CEL Events (Past)
- Launch Event - Risk & Regulation: Regulation and the social meaning of risk
- Ethical performance of business – achievements, aspirations and expectations
- Business reputation - ethics in the downturn
- Expertise in Ethics & Risk Regulation
- Inaugural AstraZeneca Think Tank Debate
- The Governance of Autonomous Systems
- Second Annual Lecture: The Moral Limits of Markets
- Perception and Reality: The Compensation Culture
- Performance vs. Compliance: A Global Leader's Guide to Managing Business Conduct
- Tweeting to Topple Tyranny: Social Media, corporate Social Responsibility & Human Rights
- Shareholder Engagement in the Embedded Business Corporation: Investment Activism, Human Rights and TWAIL Discourse
- Conflicts of Interest: A mere governance challenge or a moral maze?
- Humans vs. Robots: Where are the limits of what an autonomous system should do?
- Between Law and Markets: Is there a Role for Ethics and Culture in Financial Regulation?
- Handling Problem Projects - Accountability mechanisms at international financial institutions and case studies
- CEL Annual Lecture 2012: Media Freedoms & Media Standards
- Lehman Brothers and the Lawyers: (When) Are Lawyers Ethically Responsible for Client Wrongs?
- Workshop on the Financial Sustainability of Banks
- Think Tank with Andrew Bailey
Shareholder Engagement in the Embedded Business Corporation: Investment Activism, Human Rights and TWAIL Discourse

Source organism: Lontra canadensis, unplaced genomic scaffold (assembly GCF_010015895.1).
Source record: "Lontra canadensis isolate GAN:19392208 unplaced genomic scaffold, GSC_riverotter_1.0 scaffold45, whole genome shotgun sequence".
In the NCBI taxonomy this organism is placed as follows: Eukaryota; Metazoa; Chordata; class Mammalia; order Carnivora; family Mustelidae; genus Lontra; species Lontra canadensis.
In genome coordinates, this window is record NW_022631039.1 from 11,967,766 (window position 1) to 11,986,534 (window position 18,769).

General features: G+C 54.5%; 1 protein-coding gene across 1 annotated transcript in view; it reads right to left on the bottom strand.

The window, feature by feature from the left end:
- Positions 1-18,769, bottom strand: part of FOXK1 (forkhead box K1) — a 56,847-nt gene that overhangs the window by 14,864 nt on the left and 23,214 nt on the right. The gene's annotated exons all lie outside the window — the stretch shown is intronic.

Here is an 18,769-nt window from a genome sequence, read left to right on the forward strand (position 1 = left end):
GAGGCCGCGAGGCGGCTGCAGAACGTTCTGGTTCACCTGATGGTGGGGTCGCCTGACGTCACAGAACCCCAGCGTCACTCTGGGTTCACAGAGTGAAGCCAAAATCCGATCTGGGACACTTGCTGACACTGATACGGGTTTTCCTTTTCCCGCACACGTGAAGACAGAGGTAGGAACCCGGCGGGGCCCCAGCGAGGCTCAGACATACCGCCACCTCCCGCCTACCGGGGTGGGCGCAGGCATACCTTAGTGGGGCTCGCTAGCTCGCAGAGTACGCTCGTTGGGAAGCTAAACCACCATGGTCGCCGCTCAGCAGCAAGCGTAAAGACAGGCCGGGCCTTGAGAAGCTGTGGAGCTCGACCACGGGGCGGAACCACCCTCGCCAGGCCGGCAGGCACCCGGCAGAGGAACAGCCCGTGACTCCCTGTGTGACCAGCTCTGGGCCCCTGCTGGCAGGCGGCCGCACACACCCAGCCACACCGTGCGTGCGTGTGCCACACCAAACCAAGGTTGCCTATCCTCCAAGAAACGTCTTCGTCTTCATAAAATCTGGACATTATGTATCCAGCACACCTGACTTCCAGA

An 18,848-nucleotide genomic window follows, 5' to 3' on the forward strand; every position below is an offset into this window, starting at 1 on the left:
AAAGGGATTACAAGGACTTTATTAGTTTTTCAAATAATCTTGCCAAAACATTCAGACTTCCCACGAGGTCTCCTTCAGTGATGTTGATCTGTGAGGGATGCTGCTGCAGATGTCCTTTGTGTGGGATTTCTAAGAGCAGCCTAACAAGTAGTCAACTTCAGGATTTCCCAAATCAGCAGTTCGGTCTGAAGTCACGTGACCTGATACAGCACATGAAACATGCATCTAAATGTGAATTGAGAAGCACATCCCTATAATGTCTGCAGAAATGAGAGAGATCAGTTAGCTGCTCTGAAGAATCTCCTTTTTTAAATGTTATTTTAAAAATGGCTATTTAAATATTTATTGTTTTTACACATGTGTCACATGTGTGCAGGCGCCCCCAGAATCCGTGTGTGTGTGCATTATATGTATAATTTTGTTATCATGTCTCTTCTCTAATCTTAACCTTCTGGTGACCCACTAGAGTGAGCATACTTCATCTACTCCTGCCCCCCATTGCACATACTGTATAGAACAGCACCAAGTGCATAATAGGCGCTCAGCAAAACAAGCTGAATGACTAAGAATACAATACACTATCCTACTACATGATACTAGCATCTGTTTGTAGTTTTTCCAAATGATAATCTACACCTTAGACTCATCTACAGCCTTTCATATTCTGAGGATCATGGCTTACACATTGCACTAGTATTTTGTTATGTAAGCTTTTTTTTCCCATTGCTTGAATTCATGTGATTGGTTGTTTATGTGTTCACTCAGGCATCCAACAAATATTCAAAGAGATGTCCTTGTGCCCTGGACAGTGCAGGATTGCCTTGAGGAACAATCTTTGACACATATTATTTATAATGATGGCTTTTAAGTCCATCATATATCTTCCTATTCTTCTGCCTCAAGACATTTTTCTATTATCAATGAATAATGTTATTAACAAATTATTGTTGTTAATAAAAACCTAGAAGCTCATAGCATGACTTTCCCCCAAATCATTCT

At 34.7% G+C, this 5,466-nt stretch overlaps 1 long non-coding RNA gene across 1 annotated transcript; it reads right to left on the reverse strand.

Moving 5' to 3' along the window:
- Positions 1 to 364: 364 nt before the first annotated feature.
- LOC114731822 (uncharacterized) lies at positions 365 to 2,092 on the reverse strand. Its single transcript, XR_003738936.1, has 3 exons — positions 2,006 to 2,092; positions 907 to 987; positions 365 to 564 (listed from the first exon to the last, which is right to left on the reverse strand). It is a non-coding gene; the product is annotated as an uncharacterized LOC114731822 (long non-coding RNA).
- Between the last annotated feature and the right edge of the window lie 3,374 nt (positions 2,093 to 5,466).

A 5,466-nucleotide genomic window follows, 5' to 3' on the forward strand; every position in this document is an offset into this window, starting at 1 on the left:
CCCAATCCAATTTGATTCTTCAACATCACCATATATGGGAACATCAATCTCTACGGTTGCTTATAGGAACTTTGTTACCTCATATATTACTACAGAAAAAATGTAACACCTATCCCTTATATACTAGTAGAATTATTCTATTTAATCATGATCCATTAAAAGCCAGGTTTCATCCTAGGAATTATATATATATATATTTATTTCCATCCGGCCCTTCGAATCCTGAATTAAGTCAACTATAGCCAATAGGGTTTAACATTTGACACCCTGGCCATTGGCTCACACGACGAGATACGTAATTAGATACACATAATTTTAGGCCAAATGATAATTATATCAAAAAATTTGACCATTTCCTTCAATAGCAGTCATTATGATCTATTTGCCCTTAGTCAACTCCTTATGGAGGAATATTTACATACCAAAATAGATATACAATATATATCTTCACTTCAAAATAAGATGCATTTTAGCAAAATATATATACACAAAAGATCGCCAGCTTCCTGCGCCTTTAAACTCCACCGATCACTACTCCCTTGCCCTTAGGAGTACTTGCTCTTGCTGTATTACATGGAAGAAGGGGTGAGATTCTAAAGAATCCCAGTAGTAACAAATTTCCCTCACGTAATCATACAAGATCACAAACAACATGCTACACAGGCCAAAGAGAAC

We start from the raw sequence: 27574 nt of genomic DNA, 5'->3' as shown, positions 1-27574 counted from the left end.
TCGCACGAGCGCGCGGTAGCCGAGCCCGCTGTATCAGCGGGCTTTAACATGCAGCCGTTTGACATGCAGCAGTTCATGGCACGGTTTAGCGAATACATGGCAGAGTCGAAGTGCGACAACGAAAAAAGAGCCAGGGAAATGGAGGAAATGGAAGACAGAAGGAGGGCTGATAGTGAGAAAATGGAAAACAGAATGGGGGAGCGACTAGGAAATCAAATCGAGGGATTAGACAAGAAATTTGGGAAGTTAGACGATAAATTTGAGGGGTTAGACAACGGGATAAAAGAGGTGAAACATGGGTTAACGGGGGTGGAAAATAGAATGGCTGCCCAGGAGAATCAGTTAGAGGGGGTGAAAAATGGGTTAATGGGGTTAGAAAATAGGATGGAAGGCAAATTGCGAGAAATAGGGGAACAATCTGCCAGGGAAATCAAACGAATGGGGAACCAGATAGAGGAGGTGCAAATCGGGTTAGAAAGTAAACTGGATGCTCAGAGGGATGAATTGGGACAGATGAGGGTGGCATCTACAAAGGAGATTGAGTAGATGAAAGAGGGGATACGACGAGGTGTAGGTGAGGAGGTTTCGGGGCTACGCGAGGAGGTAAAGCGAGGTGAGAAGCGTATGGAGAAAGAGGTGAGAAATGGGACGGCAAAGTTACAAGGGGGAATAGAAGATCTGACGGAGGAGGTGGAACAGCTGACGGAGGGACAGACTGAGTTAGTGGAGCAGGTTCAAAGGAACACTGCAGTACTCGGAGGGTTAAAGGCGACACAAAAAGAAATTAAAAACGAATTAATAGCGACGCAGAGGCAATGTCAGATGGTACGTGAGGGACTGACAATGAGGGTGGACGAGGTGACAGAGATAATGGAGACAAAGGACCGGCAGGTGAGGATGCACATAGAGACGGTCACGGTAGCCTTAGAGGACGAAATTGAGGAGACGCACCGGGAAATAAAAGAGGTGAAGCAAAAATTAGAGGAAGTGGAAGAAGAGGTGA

Publication date: Mar 21, 2012 2:36:01 PM
Feb 14, 2012 12:00:00 AM
End: Feb 14, 2012 12:00:00 AM
On 14 February 2012, UCL Centre for Ethics and Law invited Aaron Dhir, Associate Professor at Osgoode Hall Law School of York University, Canada, to present on how the global expansion of the corporation brings with it new tensions such as human rights related impacts. By examining certain sections of Canadian corporate law, Dhir looks at the impacts of the shareholder proposal on corporations and locally affected communities of third world countries. Professor Dhir stressed that, as socially responsible corporations navigate this new terrain, they have an ethical duty to respect the interests of locally affected communities in the global business world and empower the communities in third world countries. To empower communities, companies and investors should consult with these local communities, put them in a position to help and be involved in the process, and most importantly, obtain “free prior and informed consent of locally affected communities” before moving forward. Dhir concluded that this new governance approach not only promotes a constructive mutual dialogue between stakeholders and corporations, but also reflects a “broader movement towards a new reflexive governance approach”. Dhir expressed his hope that this approach will encourage corporations to focus on norm generation and the enhancement of “internal self-regulatory capacities”. Described as “advocacy beyond orders”, Dhir’s presentation spurred audience discussion centred on whether using corporate law mechanisms to further human rights impact awareness will create a trickledown effect, encouraging multinational corporations to raise their CSR standards.
Page last modified on 21 mar 12 14:30